**So if you read footnote one, you might realize that Green is basically saying that to make a good history we gotta take the content (discrete facts) and insert them into a form (the narrative).

***I’d just like to footnote that I am putting footnotes in a post about a book with footnotes.

Top Ten Tuesday: Theme Songs for Books

Top Ten Tuesday is a weekly feature/meme brought to you by the folks over at The Broke and the Bookish (the pic also belongs to them).  This week’s theme is the Top Ten Books I’d Give A Theme Song To.

How fun is this week’s theme?  I must admit, though, that I have never ever thought about which songs go with which books, so this was pretty tough for me.  And my jet-lagged brain (it’s possible to get jet lag off a 2.5 hour flight across only one time zone, right?) couldn’t come up with more than five, so uh this is my Top Five Tuesday…

1. Catcher in the Rye by J.D. Salinger with “I am a Rock” by Simon and Garfunkel – Hello, teen angst.  I have no need for friendship/friendship causes pain/it’s laughter and it’s nothing I disdain.

2. Monsters of Men by Patrick Ness with “Imagine” by John Lennon –Imagine all the people sharing all the world.  I like to imagine that the New Worlders in Ness’s series could find a way to share the world.  And I also also imagine the idealism that brought the New Worlders to the New World sounded a whole lot like Lennon’s idealism in “Imagine.”  Again, I cannot stop talking about how awesome the Chaos Walking series was (or how awesome John Lennon is, but that is another story).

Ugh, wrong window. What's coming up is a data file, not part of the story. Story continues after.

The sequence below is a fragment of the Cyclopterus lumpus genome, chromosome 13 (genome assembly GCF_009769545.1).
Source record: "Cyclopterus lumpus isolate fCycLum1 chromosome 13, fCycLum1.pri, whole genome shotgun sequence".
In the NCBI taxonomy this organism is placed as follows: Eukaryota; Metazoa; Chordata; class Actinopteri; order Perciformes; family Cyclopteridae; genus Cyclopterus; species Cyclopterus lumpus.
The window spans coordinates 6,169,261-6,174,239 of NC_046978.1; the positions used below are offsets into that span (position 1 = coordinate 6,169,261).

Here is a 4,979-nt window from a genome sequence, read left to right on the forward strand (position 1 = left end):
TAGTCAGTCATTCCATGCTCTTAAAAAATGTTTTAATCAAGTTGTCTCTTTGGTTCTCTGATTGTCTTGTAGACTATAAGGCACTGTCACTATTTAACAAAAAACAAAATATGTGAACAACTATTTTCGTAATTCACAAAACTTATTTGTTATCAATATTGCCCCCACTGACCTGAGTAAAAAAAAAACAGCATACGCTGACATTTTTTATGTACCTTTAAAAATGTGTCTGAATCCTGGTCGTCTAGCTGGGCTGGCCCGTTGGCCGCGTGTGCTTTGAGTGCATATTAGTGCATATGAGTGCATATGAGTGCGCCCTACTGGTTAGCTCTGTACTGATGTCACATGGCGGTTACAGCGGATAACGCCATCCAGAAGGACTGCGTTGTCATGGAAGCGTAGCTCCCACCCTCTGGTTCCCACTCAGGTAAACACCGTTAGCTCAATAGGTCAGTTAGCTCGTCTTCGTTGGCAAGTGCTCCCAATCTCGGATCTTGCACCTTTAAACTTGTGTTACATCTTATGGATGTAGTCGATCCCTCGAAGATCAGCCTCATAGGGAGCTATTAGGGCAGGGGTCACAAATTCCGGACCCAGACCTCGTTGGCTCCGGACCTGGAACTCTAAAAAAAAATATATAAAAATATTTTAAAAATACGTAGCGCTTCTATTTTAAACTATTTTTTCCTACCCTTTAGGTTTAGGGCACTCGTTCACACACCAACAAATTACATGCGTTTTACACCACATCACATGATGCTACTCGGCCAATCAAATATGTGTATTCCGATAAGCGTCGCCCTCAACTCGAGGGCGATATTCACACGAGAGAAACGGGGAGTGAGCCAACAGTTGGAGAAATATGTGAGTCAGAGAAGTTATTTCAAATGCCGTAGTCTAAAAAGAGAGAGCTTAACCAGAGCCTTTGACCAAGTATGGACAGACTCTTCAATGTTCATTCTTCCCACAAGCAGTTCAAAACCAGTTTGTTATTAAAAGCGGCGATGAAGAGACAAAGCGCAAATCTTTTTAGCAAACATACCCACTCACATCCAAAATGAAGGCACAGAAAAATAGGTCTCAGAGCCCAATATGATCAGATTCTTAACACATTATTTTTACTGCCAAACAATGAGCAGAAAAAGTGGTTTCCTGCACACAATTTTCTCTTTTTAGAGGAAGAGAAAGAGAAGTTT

3. An Abundance of Katherines by John Green with “Have I Told You Lately” by Van Morrison – Colin is constantly wanting validation of Katherine’s love for him.  So I sort of imagine that this song would remind him he is loved.  Abundantly.  And with much cheese factor.

4. Looking for Alaska by John Green with “Blister in the Sun” by the Violent Femmes – I have armchair diagnosed Alaska with bipolar disorder.  “Blister in the Sun” is a manic song.  Alaska is often manic.  Therefore they go together.

5. We Have Always Lived in the Castle by Shirley Jackson with “Hotel California” by the Eagles – Both the song and the book are creepy and unsettling.  They also start with seemingly normal situations (checking into a hotel; a girl going shopping in the village) and end pretty terrifyingly (you can check out any time you like, but you can never leave; homicidal girl burns down her house to keep her sister home forever).

TGIF: Books for the Ride

I am headed out to Arizona (my former home) for the weekend to enjoy a little whole lotta sunshine and visit with some of my most favorite people on the planet.  This will probably involve great food, too much wine, lots of laughter, and some time in the out-of-doors (I miss the mountains and the desert!).  Hopefully I can squeeze in some reading time when I am on the airplane.  That is, if I don’t fall asleep from the Dramamine.

So here is what I am taking with me:


Divergent by Veronica Roth

I started this a couple of days ago and so far I am falling hard for this book.  Oh dystopias I love you so.